Watching Children Watch TV
One in three children between the age of 6 months and 6 years have a TV set in their bedrooms. And children who have TVs in their bedrooms spend an average 30 minutes more per day watching TV than those who don't.
These are just two of the fascinating findings in the latest Media Family report issued by the Henry J. Kaiser Family Foundation on Wednesday. The report's findings will certainly be used as fodder in the growing debate about how young a child should be allowed to watch TV. Despite the American Academy of Pediatrics recommendation that babies under two should not watch any TV (or play with video games or computers), a growing number of companies are marketing to that very age group, including a brand new 24/7 TV channel, BabyFirst TV.
According to the study, more children read or are read to than watch TV on a typical day (83 percent read while 75 percent watch TV). However, the average time spent reading is 48 minutes while the average time watching TV is 1 hour 19 minutes per day.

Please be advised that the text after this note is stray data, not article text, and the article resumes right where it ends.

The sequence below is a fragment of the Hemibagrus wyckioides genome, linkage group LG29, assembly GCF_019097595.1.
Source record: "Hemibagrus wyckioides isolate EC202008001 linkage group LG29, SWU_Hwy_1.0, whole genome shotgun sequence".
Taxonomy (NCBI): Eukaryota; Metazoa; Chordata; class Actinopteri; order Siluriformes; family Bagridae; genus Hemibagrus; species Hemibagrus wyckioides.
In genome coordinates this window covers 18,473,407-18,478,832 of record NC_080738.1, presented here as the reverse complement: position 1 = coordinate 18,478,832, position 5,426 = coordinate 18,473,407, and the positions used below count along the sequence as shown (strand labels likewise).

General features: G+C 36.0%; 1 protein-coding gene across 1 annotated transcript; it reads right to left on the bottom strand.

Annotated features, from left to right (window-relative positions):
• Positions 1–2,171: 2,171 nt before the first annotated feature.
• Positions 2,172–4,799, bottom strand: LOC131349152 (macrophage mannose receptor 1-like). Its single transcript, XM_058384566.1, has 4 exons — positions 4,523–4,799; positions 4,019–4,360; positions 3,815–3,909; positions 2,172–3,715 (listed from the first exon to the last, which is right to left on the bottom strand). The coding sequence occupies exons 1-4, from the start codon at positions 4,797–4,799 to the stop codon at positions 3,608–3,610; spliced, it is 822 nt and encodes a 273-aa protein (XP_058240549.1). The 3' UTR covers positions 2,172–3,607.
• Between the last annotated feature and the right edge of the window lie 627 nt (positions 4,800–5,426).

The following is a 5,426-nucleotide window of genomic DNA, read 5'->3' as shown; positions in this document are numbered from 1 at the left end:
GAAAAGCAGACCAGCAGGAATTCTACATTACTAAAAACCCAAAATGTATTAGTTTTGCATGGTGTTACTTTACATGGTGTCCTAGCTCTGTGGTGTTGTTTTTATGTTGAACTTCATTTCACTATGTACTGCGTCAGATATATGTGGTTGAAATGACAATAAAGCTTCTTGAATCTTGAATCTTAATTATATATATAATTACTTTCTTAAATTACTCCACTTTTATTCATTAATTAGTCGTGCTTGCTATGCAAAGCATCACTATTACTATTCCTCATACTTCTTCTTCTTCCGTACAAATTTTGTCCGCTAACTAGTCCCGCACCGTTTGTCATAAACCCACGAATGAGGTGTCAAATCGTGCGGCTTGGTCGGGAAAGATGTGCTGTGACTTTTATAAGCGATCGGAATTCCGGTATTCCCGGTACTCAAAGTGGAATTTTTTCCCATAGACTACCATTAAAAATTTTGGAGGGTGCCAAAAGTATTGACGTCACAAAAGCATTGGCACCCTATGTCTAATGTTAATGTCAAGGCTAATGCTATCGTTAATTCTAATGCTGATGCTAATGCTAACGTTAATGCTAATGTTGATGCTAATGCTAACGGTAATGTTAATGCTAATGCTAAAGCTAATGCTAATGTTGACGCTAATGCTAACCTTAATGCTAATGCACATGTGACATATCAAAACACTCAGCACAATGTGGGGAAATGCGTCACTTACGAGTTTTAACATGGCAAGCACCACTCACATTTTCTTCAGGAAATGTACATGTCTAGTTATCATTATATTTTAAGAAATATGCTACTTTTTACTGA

The report shows there's a substantial racial and socio-economic divide on TV-viewing. Children from families with lower incomes and less formal education watch more TV than those in families that are more affluent and better educated. Black children watch more and play more console video games than white children. Children in Hispanic households read less than both black and white children. Similarly, children from families with lower incomes and less formal education are more likely to have TVs in their bedroom.
Why TVs in children's bedrooms? According to the study, which is based on a 2005 national survey of 1,051 parents with children and several focus groups, the most common reason is to free up other sets in the house to allow parents or other family members to watch their own shows. Other reasons include: keeping a child occupied so parent can do things around the house, helping a child fall asleep, rewarding a child for good behavior and stopping fights with siblings.
Afternoon Update: Kaiser Family Foundation just sent over a link to see video clips of one of the focus groups. It's worth checking out.
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